Ford, Honda, BMW and Volkswagen have reached an agreement with the California Air Resources Board to implement tougher fleet wide fuel economy standards by 2026, going against the Trump administration’s plan to freeze the regulations.
The deal aims to increase the average fuel economy of automakers’ new vehicle fleets to 36 mpg by 2025. The Trump administration previously indicated that it would aim for a fleet wide average of 30 mpg by 2025, a goal that it sees as more realistic for automakers and also good for business, requiring less investment.
This new deal between California and the four automakers will only come into effect if the Trump administration follows through on its plan to re-write the current, Obama-era fuel economy roadmap.
California Gov. Gavin Newsom said he expects more automakers apart from Honda, Ford, BMW and VW to sign on in the next little while as well.
Newsom also laid praise upon the four companies for signing onto the deal, saying they exercised “significant leadership” and that they deserve “enormous credit,” for doing so.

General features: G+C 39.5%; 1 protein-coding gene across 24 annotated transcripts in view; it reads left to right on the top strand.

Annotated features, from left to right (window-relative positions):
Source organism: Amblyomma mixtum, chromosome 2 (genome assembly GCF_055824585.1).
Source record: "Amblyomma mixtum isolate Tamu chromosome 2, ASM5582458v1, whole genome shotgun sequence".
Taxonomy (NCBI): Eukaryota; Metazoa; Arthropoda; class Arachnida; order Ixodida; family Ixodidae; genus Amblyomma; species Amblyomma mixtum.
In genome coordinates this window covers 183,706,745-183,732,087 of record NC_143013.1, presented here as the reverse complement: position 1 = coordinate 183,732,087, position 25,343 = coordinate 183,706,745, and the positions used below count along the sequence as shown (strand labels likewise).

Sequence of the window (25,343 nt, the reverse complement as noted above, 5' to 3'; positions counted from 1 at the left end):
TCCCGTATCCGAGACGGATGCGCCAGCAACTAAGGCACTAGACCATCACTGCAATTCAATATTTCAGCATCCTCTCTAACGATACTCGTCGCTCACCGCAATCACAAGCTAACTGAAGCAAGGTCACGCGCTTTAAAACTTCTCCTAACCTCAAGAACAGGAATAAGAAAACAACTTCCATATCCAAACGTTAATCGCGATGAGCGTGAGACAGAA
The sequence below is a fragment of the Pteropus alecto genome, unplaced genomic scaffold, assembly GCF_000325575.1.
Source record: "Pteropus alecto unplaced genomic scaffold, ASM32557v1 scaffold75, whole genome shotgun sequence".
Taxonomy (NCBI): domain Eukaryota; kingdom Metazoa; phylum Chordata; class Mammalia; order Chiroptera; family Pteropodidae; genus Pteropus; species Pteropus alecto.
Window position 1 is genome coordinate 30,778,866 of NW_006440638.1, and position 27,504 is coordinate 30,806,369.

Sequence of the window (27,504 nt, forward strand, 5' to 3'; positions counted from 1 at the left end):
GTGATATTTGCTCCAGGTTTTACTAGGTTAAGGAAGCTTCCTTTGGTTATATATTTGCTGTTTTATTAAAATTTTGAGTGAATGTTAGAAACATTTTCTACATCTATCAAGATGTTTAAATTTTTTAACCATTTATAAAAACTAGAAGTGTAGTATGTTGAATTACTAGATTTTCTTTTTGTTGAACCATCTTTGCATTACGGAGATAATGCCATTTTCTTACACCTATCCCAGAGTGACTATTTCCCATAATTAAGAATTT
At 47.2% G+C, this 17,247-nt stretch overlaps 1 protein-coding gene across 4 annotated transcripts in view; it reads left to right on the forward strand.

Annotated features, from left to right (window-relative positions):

The automakers released a joint statement after signing the deal, saying they are looking for a 50-state fuel economy agreement and want to avoid having two sets of regulations for California and the rest of the country. “A 50-state solution has always been our preferred path forward and we understand that any deal involves compromise,” the statement said.
General Motors is not taking a stance on the matter just yet, however, and says it is looking forward to working with the federal government and the state of California to hash out a permanent, 50-state solution.
“We are driving toward a future of zero crashes, zero emissions and zero congestion,” GM said. “As we have stated, the pathway includes continuously improving fuel economy and our commitment to an all-electric future. Our focus remains on working with all parties on a solution that would involve a 50-state solution and a national electric vehicle program,” said GM spokeswoman Jeannine Ginivan said.
For now, more uncertainty seems to be on the horizon for the automakers, with future fuel economy regulations set to hang in the midst amid court proceedings and political hand-wringing between Washington D.C. and California.